A psychologist told the hearing that Mr. Smith is a model prisoner and poses little threat to the people around him. Dr. Bowman Smelko said Mr. Smith has shown improvement during his time in prison and his cognitive ability has jumped 16 points from low to high average.
“He was not exposed to drugs and alcohol. He was not exposed to chaos. He has demonstrated significant change in attitude, thoughts and behaviour,” Dr. Smelko said.
The hearing also heard that Mr. Smith is well-liked by prison guards.
Joe Warner, who has now retired, was there the day Mr. Smith arrived at the prison 30 years ago. Over the years, he said, Mr. Smith showed him nothing but respect and he considers Mr. Smith a friend. Once a proponent of the death penalty, Mr. Warner said he now feels differently.
“I've kind of changed my mind,” said Mr. Warner, who added that getting to know Mr. Smith contributed to that.
Mr. Warner drew disapproving murmurs from the families of the victims when he said he would like to see Smith eligible for parole some day.
The uncle of Mr. Smith's two victims says 30 years is too long to wait for justice and Montana authorities should execute Mr. Smith.
William Talks About says the families searched up and down the highway for 30 days after the men disappeared — only for the bodies to be found near their home.
He told Mr. Smith's clemency hearing that the young men were loved very much.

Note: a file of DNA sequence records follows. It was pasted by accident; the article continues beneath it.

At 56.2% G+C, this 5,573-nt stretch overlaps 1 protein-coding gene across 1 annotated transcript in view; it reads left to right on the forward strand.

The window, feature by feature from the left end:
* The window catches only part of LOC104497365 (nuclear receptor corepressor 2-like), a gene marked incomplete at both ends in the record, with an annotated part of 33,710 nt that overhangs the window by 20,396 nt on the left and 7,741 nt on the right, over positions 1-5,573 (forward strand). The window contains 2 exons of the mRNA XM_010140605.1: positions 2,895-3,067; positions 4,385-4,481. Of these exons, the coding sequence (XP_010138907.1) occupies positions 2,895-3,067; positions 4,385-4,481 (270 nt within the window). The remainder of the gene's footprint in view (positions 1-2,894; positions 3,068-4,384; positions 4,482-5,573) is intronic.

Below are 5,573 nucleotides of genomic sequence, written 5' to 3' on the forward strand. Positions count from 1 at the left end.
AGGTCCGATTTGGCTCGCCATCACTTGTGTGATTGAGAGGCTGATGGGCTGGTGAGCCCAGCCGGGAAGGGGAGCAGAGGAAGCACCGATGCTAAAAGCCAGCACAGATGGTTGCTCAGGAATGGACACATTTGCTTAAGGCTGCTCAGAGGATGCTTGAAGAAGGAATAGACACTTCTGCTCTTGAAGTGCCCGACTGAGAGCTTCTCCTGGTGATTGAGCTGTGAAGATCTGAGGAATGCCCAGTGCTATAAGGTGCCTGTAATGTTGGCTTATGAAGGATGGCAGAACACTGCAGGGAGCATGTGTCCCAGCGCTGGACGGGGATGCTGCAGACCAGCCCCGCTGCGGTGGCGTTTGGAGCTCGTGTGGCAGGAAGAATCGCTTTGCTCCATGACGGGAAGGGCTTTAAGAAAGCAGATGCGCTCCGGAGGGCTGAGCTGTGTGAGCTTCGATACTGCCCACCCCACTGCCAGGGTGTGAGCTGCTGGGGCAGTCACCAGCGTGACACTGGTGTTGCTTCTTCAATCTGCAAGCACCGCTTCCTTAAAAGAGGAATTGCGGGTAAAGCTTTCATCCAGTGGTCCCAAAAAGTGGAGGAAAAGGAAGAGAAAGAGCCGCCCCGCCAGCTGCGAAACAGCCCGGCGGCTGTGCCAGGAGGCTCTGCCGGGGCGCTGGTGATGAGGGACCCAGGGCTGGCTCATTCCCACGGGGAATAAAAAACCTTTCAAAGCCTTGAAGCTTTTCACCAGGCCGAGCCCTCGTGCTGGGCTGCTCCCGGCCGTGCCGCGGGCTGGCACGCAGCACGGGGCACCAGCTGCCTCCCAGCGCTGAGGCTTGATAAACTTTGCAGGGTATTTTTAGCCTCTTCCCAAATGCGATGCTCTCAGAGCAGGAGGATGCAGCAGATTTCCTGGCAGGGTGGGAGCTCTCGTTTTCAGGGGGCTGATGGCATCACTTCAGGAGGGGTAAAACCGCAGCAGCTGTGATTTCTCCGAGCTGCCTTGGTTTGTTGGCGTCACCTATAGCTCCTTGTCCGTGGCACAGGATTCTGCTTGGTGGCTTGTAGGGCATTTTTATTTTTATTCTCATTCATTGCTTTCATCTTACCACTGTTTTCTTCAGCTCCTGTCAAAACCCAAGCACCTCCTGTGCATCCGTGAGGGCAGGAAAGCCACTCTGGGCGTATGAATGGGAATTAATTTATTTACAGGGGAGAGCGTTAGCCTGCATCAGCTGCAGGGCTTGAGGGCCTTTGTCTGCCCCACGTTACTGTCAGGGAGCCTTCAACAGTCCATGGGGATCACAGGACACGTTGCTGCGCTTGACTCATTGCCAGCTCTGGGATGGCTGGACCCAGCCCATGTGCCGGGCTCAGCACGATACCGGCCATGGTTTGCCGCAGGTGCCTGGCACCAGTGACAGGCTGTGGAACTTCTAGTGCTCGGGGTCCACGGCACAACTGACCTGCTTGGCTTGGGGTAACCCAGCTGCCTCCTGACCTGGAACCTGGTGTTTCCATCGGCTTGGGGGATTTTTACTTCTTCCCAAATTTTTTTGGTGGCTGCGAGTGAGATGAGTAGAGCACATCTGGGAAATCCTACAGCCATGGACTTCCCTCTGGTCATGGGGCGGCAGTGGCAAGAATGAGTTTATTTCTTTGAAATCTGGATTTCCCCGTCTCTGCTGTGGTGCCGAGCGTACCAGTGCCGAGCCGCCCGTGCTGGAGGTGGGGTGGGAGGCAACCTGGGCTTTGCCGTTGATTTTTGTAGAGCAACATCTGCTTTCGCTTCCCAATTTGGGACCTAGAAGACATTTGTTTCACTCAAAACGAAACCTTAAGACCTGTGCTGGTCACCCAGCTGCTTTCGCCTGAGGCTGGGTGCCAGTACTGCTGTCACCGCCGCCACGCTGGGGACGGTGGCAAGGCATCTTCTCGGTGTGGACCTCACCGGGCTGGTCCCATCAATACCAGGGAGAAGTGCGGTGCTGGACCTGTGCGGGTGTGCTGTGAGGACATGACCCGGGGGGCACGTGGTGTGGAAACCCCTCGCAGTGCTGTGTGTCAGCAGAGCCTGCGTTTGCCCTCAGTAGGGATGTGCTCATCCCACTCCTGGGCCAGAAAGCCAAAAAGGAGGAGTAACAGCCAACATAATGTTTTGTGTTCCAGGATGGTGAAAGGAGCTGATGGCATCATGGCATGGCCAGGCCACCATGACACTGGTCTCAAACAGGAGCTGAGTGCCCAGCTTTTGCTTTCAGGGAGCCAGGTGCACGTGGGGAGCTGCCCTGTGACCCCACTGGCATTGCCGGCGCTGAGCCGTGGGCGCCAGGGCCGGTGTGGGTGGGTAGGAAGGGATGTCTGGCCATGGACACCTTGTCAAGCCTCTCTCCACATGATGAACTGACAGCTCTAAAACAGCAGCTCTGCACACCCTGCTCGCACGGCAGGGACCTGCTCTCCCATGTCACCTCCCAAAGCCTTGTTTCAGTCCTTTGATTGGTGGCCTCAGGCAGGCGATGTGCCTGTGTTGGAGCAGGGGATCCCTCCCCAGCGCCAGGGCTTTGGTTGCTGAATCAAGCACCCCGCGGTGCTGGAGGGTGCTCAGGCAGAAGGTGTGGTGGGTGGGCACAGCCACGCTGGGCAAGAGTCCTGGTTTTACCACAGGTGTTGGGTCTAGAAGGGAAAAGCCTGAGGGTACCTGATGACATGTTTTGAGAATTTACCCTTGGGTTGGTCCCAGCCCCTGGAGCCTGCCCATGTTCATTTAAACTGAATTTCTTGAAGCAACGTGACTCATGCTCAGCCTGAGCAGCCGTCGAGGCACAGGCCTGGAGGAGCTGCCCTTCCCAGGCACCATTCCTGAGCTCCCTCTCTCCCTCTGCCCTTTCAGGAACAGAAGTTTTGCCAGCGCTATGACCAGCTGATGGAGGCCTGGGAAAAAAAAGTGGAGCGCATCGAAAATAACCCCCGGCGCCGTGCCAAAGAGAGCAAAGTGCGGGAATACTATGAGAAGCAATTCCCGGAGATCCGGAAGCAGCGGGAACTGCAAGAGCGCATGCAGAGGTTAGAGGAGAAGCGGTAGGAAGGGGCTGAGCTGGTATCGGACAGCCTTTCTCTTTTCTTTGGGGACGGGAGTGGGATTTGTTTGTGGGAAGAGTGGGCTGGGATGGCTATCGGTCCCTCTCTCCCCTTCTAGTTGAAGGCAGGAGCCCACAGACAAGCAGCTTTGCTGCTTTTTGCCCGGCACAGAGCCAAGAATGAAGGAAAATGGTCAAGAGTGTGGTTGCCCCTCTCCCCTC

Tom Esch, former Flathead County prosecutor, was the first state witness. He said that Mr. Smith smuggled across the border the rifle he used to kill Mr. Mad Man Jr. and Mr. Running Rabbit.
Mr. Esch said doing so today would make Mr. Smith an international terrorist.
He also said the loss of the two young men devastated their families.
The hearing is also expected to hear from a Canadian consular official based in Denver who plans to read a statement from the government asking the board to spare Smith's life. Ottawa had already written a letter favouring clemency, but critics say the government's support has been tepid.
The board is to give its final recommendation the week of May 21.
After decades of appeals, the clemency hearing is Mr. Smith's last chance to make a case before the board as to why he should not be executed. Once the parole board delivers its recommendation, Mr. Smith's fate will ultimately end up in the hands of Montana Governor Brian Schweitzer, a Democrat whose term in office runs out in November.
“It's got to be over. Thankfully we've hit this point in time where there's no more long drawn-out waiting. We're going to get it finished one way or the other,” Mr. Smith said in March in an interview with The Canadian Press.
“It's time. It would be nice to keep it going for my family's sake, but once the decision is made — and if it goes against me — it's over. There's nothing else to it.”
Smith lawyer Greg Jackson told the hearing in his opening arguments that the bid for clemency isn't meant to minimize the “terrible crime” that Mr. Smith is guilty of, but “is a request for mercy.”
Mr. Jackson said Mr. Smith is not the same man who killed the young men.
“He is a changed man” said Mr. Jackson. “He has reformed his life. He has expressed deep remorse and deep regret.
“He has a life that is worth preserving.”